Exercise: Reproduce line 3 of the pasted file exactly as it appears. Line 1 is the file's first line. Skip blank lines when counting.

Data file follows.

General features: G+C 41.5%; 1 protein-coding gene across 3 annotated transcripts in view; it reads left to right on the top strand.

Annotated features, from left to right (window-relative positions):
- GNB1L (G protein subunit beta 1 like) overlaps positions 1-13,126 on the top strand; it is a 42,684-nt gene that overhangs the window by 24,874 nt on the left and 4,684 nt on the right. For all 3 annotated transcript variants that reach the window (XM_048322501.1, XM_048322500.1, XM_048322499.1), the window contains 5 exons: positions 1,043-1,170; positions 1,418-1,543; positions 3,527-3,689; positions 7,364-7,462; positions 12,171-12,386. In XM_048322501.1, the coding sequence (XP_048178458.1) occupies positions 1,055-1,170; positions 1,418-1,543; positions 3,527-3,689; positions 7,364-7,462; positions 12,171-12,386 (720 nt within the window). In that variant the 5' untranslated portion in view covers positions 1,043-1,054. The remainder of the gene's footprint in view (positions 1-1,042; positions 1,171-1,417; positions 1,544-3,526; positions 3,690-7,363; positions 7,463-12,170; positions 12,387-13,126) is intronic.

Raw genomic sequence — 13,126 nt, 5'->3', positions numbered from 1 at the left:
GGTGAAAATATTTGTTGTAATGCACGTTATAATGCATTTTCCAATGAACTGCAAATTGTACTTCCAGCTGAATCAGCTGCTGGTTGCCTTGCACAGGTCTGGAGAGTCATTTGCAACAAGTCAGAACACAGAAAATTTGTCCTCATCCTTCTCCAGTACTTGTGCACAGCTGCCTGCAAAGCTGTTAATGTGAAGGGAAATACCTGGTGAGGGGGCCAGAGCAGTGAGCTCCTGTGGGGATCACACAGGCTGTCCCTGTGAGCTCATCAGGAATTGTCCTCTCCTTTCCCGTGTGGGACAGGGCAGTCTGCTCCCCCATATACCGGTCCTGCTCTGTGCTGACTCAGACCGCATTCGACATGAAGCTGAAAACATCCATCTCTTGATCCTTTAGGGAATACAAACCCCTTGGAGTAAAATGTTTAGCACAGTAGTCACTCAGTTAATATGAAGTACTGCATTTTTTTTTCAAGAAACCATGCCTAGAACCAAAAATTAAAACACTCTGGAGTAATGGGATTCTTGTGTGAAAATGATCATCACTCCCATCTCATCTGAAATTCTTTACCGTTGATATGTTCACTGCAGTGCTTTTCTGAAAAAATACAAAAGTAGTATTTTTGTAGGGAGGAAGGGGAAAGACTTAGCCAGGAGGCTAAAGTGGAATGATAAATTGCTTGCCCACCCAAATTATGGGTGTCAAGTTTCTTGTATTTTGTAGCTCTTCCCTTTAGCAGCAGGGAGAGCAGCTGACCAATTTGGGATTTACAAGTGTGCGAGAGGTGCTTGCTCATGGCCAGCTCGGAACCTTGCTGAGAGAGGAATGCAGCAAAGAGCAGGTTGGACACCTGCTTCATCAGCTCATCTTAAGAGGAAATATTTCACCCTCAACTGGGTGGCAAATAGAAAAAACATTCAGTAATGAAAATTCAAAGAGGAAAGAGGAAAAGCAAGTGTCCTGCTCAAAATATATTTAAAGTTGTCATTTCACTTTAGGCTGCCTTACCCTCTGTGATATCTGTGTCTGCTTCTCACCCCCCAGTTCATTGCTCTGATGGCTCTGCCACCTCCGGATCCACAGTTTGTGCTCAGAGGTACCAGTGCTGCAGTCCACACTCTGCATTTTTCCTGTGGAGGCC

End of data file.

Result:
- GNB1L (G protein subunit beta 1 like) overlaps positions 1-13,126 on the top strand; it is a 42,684-nt gene that overhangs the window by 24,874 nt on the left and 4,684 nt on the right. For all 3 annotated transcript variants that reach the window (XM_048322501.1, XM_048322500.1, XM_048322499.1), the window contains 5 exons: positions 1,043-1,170; positions 1,418-1,543; positions 3,527-3,689; positions 7,364-7,462; positions 12,171-12,386. In XM_048322501.1, the coding sequence (XP_048178458.1) occupies positions 1,055-1,170; positions 1,418-1,543; positions 3,527-3,689; positions 7,364-7,462; positions 12,171-12,386 (720 nt within the window). In that variant the 5' untranslated portion in view covers positions 1,043-1,054. The remainder of the gene's footprint in view (positions 1-1,042; positions 1,171-1,417; positions 1,544-3,526; positions 3,690-7,363; positions 7,463-12,170; positions 12,387-13,126) is intronic.